Does prompt admission to the ICU have an impact on mortality?
EJRC ARTICLE REVIEW
Guidelines recommend that critical care admission should be delivered within 4 hours. However, the evidence behind the recommendation is limited. Randomised trials are deemed unethical and non-randomised studies are often confounded by allocation bias. An alternative to experimental randomisation is to seek an instrument that naturally randomises patients to prompt admission or not, as in this study focused on critical care unit strain.
The aims of the study were first to describe the effect of critical care strain on decision-making, to explore whether delays to admission engendered by high strain allowed for estimation of the effect of delay on patient outcome and to focus on the subgroup of patients recommended for critical care.
The study was a prospective cohort study of consecutive ward patients assessed for critical care. Prompt admissions (within 4 hours of assessment) were compared to a “watchful waiting” cohort. Critical care strain (bed occupancy) was classified as low, medium or high.
The analyses included 12,380 patients from 48 UK hospitals assessed for critical care and 4,560 (37%) hereof assessed and recommended for critical care. Each hospital registered data for a median of 8 months between September 2010 and December 2011. For the whole cohort, 20% had prompt admissions, and of the “watchful waiting” group, 20% had delayed critical care and 80% no critical care. For the subgroup, there were 51% prompt admissions and among the “watchful waiting” group, 45% had delayed critical care. A total of 81% of assessments were made when there were two or more empty critical care beds, 11% with one empty bed and 8% when the ICU was fully occupied. As strain increased, the proportion of prompt admission decreased (21%, 15% and 9%, p<0,001) for the whole cohort and for the subgroup (53%, 38%, and 23%, p<0,001).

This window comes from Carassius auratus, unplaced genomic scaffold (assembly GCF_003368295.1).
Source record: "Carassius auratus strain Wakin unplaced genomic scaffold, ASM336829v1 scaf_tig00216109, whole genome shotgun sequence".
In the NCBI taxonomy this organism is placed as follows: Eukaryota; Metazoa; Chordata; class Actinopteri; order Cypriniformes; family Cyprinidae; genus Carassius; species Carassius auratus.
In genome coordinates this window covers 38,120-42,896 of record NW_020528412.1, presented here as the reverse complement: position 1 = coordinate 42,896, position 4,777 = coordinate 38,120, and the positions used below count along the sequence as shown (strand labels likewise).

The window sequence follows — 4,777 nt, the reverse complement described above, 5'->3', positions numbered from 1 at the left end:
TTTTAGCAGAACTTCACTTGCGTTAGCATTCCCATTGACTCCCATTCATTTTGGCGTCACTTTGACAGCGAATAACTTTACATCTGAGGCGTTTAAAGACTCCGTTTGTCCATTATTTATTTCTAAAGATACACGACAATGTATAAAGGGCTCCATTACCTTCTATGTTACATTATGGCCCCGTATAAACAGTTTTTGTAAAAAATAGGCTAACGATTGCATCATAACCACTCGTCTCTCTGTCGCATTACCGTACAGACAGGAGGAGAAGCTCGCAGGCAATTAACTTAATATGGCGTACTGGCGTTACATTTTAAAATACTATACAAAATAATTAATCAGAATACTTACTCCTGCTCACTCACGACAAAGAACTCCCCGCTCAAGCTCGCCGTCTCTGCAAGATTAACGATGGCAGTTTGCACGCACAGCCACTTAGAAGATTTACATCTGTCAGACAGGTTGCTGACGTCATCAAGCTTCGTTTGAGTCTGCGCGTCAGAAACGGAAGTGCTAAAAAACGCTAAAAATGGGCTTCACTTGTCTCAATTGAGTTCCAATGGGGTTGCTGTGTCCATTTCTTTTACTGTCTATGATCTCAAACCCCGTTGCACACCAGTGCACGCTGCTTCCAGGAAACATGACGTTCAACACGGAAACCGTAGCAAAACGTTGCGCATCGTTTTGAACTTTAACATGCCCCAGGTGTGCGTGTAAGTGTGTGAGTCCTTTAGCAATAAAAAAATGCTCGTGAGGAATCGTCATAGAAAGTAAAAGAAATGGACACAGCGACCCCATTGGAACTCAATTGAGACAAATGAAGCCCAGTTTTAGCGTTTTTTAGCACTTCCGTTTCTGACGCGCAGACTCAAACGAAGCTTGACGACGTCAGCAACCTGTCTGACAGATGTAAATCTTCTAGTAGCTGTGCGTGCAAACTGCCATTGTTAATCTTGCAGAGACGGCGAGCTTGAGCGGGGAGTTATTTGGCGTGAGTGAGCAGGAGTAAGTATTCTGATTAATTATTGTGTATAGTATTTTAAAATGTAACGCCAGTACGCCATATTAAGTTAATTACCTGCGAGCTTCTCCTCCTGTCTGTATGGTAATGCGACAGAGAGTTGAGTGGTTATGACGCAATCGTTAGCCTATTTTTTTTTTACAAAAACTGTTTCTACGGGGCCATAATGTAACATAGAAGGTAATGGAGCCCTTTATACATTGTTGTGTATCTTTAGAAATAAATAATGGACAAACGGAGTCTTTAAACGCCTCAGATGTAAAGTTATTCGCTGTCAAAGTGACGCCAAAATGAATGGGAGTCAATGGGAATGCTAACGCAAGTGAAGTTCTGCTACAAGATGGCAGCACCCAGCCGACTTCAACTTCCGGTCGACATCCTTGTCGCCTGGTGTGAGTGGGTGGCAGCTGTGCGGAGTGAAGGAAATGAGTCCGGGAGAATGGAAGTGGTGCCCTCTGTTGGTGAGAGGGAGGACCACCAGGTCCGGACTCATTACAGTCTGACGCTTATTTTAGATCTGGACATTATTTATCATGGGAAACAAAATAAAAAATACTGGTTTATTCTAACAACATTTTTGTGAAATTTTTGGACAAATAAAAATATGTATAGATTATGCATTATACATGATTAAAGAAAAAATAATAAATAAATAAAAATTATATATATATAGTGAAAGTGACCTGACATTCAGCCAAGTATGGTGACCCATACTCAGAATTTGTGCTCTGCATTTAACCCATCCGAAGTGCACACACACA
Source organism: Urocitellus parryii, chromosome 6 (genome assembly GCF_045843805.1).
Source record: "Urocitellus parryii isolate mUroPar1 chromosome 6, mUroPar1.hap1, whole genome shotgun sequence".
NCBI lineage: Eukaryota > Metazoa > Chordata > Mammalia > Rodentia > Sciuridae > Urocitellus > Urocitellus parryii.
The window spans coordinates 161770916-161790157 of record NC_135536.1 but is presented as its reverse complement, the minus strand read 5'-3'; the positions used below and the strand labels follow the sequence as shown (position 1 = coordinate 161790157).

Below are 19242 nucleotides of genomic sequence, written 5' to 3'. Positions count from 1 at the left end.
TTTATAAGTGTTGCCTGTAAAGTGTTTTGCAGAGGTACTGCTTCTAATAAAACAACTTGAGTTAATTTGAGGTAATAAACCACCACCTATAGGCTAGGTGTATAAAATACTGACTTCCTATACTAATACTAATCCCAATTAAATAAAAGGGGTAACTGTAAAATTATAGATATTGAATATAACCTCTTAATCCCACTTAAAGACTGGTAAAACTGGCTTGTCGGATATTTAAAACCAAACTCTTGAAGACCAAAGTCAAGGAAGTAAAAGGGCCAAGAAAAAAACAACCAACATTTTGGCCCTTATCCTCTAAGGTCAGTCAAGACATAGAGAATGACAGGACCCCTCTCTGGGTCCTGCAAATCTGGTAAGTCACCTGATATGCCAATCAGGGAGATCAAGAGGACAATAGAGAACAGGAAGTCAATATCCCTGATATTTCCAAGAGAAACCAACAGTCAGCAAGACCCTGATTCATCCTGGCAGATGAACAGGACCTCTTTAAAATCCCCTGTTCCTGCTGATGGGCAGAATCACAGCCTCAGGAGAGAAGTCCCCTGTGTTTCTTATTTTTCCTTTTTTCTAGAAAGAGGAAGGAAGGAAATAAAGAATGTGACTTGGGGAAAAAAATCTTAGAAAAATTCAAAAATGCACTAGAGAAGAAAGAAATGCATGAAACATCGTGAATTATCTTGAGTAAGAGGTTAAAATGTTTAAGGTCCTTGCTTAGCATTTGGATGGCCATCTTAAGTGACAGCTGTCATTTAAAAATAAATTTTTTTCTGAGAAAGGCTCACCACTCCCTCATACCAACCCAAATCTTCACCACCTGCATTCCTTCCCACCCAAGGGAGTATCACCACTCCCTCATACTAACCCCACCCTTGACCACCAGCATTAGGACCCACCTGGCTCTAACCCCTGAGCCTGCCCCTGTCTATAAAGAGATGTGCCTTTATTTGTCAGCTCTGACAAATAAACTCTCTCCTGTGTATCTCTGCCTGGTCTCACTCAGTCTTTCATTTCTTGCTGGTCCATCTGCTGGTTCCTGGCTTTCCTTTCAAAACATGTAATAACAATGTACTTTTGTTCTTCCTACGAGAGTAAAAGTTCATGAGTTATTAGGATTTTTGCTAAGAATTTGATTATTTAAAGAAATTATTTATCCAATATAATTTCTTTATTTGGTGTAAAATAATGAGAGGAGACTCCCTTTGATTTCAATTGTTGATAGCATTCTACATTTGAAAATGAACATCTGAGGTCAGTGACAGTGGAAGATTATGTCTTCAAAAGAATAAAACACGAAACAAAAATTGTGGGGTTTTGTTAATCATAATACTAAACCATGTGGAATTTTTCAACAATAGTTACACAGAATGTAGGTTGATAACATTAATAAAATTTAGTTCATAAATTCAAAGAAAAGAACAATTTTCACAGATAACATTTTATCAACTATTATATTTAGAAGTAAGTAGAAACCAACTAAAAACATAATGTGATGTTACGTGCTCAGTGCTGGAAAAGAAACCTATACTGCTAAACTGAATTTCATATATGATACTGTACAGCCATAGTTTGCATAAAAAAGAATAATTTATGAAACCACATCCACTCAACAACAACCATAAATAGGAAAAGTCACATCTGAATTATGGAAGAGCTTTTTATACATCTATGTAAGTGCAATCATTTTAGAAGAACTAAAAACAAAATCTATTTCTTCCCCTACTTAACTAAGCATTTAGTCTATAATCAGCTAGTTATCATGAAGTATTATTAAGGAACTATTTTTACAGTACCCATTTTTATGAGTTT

Overall seven-day mortality was 14% and 90-day mortality was 30%. For those admitted promptly, unadjusted 90-day mortality was 37% and for the watchful waiting group 29%, with the prompt admission group having higher severity scores. After risk adjustments survival was equal.
With instrumental variable analysis based on critical care strain, prompt admission reduced 90-day mortality by 7% (p=0.12) for the whole cohort and by 16% (p=0.04) for the subgroup recommended for critical care.
The results indicate that prompt admission reduces 90-day mortality, although only statistical significant for those who are recommended for critical care.
Strengths of the study include the large cohort, the inclusion of multiple centres, and the prospective data.
The study results rely on the assumption that critical care strain acts as a natural randomisation event and as such minimises treatment biases (confounding by indication).
This article review was submitted by Associate Professor Hanne Irene Jensen, member of the ESICM Ethics Section and the Journal Review Club.
Steve Harris et al. Impact on mortality of prompt admission to critical care for deteriorating ward patients: an instrumental variable analysis using critical care bed strain. Intensive Care Med 2018. doi.org/10.1007/s00134-018-5148-2 [Epub ahead of print]